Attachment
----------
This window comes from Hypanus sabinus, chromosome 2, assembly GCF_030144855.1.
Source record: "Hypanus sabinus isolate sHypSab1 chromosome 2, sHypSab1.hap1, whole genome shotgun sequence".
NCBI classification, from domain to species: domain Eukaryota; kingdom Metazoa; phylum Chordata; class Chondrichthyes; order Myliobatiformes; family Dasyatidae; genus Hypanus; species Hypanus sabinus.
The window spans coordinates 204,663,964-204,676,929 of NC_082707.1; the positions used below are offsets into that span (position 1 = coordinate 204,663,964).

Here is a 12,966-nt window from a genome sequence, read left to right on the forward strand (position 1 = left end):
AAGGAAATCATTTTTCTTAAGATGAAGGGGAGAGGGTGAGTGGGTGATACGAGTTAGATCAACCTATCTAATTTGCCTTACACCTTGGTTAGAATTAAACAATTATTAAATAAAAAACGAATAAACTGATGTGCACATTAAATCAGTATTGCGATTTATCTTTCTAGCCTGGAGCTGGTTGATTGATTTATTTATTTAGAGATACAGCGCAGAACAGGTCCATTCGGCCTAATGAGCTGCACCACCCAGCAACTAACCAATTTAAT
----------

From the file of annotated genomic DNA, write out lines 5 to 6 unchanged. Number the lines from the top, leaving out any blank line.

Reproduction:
Here is a 12,966-nt window from a genome sequence, read left to right on the forward strand (position 1 = left end):
AAGGAAATCATTTTTCTTAAGATGAAGGGGAGAGGGTGAGTGGGTGATACGAGTTAGATCAACCTATCTAATTTGCCTTACACCTTGGTTAGAATTAAACAATTATTAAATAAAAAACGAATAAACTGATGTGCACATTAAATCAGTATTGCGATTTATCTTTCTAGCCTGGAGCTGGTTGATTGATTTATTTATTTAGAGATACAGCGCAGAACAGGTCCATTCGGCCTAATGAGCTGCACCACCCAGCAACTAACCAATTTAAT